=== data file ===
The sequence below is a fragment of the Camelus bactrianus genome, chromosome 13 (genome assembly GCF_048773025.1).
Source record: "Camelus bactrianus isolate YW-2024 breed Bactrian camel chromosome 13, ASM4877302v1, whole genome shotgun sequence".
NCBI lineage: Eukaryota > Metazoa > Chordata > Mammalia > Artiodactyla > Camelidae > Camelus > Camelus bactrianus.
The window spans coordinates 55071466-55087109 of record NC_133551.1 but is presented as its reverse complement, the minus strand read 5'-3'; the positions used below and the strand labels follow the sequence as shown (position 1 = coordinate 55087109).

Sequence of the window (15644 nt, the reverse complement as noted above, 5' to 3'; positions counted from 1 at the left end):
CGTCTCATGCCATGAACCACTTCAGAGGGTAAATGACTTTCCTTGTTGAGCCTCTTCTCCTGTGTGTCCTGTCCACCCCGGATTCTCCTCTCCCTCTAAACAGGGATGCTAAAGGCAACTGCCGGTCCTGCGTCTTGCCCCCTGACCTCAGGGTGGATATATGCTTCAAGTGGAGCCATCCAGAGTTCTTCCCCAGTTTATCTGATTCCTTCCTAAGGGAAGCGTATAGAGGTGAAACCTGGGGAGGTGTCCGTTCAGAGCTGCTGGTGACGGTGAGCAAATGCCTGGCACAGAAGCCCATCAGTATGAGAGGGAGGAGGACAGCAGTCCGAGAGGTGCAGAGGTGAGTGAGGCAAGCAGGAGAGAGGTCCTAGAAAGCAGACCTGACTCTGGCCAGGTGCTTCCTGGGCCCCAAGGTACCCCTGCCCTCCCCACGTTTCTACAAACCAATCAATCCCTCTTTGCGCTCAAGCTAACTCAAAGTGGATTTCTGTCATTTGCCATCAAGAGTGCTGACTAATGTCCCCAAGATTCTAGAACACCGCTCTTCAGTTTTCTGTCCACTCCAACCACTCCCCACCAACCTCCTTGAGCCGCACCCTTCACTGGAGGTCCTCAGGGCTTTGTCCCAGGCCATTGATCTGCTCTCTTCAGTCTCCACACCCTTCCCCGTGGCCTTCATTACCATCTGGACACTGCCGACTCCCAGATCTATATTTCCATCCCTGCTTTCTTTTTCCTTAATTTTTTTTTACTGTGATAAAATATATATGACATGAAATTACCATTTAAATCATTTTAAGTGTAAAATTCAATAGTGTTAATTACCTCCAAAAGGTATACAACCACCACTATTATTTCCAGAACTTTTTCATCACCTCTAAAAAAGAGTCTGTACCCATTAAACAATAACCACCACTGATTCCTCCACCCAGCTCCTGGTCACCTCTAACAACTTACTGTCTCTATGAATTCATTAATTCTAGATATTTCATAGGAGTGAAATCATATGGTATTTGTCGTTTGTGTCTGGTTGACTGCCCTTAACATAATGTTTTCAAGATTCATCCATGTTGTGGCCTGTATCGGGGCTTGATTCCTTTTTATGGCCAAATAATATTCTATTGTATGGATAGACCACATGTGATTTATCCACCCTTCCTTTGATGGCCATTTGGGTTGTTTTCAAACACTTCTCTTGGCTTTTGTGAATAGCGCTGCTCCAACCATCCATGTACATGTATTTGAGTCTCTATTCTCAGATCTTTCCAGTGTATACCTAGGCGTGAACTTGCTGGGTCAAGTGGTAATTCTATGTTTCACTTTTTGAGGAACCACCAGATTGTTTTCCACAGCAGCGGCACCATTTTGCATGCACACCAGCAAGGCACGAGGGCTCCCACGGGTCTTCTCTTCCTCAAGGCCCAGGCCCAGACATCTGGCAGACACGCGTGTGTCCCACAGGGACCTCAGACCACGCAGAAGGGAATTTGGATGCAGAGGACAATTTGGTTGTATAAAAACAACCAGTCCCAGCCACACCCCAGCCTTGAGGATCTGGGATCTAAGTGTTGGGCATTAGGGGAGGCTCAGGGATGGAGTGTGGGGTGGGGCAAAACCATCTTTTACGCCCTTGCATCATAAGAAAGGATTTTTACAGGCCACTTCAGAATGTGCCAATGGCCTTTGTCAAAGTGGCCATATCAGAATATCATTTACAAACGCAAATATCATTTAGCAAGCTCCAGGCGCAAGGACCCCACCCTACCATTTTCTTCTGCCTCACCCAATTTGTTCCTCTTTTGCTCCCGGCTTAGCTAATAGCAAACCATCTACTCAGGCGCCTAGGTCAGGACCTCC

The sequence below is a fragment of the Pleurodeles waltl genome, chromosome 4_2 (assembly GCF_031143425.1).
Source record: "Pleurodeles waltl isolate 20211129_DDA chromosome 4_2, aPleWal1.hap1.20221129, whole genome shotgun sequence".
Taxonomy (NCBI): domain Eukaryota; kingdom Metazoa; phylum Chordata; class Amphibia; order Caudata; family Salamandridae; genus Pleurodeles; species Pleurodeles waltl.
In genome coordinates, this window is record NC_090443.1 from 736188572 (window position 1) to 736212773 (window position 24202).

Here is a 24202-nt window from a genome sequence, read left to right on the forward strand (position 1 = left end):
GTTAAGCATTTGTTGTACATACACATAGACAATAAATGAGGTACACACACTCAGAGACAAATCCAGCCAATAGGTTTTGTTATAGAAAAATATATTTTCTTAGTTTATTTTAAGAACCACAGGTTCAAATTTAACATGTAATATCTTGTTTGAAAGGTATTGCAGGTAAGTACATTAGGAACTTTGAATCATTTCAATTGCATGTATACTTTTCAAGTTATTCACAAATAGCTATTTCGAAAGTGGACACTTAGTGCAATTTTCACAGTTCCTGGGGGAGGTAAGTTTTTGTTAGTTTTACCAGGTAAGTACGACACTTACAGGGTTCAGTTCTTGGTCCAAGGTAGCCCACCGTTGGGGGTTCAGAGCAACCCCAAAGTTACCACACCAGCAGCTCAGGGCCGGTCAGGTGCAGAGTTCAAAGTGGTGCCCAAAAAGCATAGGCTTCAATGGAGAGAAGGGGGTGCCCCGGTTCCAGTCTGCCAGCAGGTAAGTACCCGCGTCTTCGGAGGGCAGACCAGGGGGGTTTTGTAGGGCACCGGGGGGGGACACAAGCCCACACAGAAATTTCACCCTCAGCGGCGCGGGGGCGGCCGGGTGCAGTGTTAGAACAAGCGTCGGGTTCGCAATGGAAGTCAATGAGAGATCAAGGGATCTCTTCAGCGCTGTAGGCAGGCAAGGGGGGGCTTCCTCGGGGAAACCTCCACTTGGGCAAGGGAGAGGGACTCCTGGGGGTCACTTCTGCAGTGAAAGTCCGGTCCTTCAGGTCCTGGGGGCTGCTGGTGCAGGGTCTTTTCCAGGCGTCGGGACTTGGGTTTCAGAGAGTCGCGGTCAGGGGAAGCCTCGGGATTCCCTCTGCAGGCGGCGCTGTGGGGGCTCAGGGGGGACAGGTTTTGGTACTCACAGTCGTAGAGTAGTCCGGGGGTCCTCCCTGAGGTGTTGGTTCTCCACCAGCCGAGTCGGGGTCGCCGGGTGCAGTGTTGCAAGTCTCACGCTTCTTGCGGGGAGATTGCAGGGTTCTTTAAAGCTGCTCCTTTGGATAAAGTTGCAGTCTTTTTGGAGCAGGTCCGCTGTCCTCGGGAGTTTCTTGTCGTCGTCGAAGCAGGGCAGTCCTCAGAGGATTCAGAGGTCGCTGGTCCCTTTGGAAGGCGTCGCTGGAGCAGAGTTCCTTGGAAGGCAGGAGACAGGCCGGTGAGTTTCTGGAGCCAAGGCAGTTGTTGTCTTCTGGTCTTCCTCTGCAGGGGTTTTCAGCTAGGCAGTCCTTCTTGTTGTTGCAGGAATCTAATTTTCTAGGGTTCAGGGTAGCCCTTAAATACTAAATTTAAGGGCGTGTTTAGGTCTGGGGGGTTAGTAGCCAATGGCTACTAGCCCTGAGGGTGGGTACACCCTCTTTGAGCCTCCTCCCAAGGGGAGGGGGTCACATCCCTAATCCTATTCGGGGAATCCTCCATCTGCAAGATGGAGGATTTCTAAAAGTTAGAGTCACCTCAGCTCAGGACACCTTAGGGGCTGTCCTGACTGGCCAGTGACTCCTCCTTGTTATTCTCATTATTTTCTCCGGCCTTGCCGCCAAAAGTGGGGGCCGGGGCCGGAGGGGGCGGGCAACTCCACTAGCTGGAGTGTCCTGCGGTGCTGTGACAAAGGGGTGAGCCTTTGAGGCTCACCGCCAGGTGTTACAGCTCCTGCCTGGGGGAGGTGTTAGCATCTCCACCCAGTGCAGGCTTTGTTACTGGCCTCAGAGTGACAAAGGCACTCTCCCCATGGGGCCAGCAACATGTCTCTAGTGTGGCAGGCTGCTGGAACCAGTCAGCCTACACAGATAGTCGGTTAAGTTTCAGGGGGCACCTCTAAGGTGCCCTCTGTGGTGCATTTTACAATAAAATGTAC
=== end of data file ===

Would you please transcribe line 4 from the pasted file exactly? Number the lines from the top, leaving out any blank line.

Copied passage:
The window spans coordinates 55071466-55087109 of record NC_133551.1 but is presented as its reverse complement, the minus strand read 5'-3'; the positions used below and the strand labels follow the sequence as shown (position 1 = coordinate 55087109).